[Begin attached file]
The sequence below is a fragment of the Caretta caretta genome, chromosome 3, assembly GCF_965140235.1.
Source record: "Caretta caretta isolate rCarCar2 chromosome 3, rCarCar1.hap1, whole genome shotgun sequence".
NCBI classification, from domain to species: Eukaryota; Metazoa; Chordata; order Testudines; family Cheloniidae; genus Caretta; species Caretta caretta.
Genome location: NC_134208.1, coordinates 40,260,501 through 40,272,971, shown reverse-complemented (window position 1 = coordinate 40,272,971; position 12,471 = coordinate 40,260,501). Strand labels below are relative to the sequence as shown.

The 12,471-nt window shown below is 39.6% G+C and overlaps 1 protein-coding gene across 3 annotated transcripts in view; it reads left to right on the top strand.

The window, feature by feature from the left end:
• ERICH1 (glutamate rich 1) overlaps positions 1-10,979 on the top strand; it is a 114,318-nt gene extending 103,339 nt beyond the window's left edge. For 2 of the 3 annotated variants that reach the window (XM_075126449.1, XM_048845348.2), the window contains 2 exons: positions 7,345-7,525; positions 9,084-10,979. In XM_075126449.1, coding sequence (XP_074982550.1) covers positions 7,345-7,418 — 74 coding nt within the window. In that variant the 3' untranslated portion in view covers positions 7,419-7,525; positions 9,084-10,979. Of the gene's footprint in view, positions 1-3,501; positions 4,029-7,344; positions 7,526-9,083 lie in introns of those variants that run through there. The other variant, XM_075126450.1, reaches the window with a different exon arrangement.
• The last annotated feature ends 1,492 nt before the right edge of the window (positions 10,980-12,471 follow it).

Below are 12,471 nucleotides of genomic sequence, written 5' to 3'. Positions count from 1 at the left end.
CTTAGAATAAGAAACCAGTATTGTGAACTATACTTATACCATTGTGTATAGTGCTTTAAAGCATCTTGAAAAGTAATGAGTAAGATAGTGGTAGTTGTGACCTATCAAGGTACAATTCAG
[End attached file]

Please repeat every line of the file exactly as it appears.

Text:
The sequence below is a fragment of the Caretta caretta genome, chromosome 3, assembly GCF_965140235.1.
Source record: "Caretta caretta isolate rCarCar2 chromosome 3, rCarCar1.hap1, whole genome shotgun sequence".
NCBI classification, from domain to species: Eukaryota; Metazoa; Chordata; order Testudines; family Cheloniidae; genus Caretta; species Caretta caretta.
Genome location: NC_134208.1, coordinates 40,260,501 through 40,272,971, shown reverse-complemented (window position 1 = coordinate 40,272,971; position 12,471 = coordinate 40,260,501). Strand labels below are relative to the sequence as shown.

The 12,471-nt window shown below is 39.6% G+C and overlaps 1 protein-coding gene across 3 annotated transcripts in view; it reads left to right on the top strand.

The window, feature by feature from the left end:
• ERICH1 (glutamate rich 1) overlaps positions 1-10,979 on the top strand; it is a 114,318-nt gene extending 103,339 nt beyond the window's left edge. For 2 of the 3 annotated variants that reach the window (XM_075126449.1, XM_048845348.2), the window contains 2 exons: positions 7,345-7,525; positions 9,084-10,979. In XM_075126449.1, coding sequence (XP_074982550.1) covers positions 7,345-7,418 — 74 coding nt within the window. In that variant the 3' untranslated portion in view covers positions 7,419-7,525; positions 9,084-10,979. Of the gene's footprint in view, positions 1-3,501; positions 4,029-7,344; positions 7,526-9,083 lie in introns of those variants that run through there. The other variant, XM_075126450.1, reaches the window with a different exon arrangement.
• The last annotated feature ends 1,492 nt before the right edge of the window (positions 10,980-12,471 follow it).

Below are 12,471 nucleotides of genomic sequence, written 5' to 3'. Positions count from 1 at the left end.
CTTAGAATAAGAAACCAGTATTGTGAACTATACTTATACCATTGTGTATAGTGCTTTAAAGCATCTTGAAAAGTAATGAGTAAGATAGTGGTAGTTGTGACCTATCAAGGTACAATTCAG